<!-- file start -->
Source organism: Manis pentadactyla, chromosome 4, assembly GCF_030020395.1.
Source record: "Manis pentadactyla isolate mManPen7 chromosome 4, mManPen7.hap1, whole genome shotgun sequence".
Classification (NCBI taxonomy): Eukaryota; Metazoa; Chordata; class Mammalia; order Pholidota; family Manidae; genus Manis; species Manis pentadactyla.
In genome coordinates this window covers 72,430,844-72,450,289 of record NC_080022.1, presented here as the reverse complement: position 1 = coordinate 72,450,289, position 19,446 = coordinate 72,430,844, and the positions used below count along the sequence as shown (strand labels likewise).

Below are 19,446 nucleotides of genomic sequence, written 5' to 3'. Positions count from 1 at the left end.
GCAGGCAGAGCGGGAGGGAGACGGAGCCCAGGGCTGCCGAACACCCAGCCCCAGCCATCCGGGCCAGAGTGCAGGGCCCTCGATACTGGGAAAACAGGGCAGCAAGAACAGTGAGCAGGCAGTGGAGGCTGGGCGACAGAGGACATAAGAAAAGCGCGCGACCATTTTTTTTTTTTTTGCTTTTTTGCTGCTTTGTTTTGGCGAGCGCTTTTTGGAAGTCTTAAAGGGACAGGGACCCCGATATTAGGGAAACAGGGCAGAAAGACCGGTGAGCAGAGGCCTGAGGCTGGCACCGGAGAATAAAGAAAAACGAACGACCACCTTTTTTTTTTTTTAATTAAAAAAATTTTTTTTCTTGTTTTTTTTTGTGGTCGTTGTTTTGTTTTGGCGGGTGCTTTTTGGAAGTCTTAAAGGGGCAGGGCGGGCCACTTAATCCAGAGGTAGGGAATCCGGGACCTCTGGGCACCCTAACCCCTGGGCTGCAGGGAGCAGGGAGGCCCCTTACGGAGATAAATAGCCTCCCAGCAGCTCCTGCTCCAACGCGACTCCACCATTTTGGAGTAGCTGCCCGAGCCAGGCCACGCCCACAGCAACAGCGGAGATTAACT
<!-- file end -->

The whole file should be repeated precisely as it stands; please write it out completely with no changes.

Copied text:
Source organism: Manis pentadactyla, chromosome 4, assembly GCF_030020395.1.
Source record: "Manis pentadactyla isolate mManPen7 chromosome 4, mManPen7.hap1, whole genome shotgun sequence".
Classification (NCBI taxonomy): Eukaryota; Metazoa; Chordata; class Mammalia; order Pholidota; family Manidae; genus Manis; species Manis pentadactyla.
In genome coordinates this window covers 72,430,844-72,450,289 of record NC_080022.1, presented here as the reverse complement: position 1 = coordinate 72,450,289, position 19,446 = coordinate 72,430,844, and the positions used below count along the sequence as shown (strand labels likewise).

Below are 19,446 nucleotides of genomic sequence, written 5' to 3'. Positions count from 1 at the left end.
GCAGGCAGAGCGGGAGGGAGACGGAGCCCAGGGCTGCCGAACACCCAGCCCCAGCCATCCGGGCCAGAGTGCAGGGCCCTCGATACTGGGAAAACAGGGCAGCAAGAACAGTGAGCAGGCAGTGGAGGCTGGGCGACAGAGGACATAAGAAAAGCGCGCGACCATTTTTTTTTTTTTTGCTTTTTTGCTGCTTTGTTTTGGCGAGCGCTTTTTGGAAGTCTTAAAGGGACAGGGACCCCGATATTAGGGAAACAGGGCAGAAAGACCGGTGAGCAGAGGCCTGAGGCTGGCACCGGAGAATAAAGAAAAACGAACGACCACCTTTTTTTTTTTTTAATTAAAAAAATTTTTTTTCTTGTTTTTTTTTGTGGTCGTTGTTTTGTTTTGGCGGGTGCTTTTTGGAAGTCTTAAAGGGGCAGGGCGGGCCACTTAATCCAGAGGTAGGGAATCCGGGACCTCTGGGCACCCTAACCCCTGGGCTGCAGGGAGCAGGGAGGCCCCTTACGGAGATAAATAGCCTCCCAGCAGCTCCTGCTCCAACGCGACTCCACCATTTTGGAGTAGCTGCCCGAGCCAGGCCACGCCCACAGCAACAGCGGAGATTAACT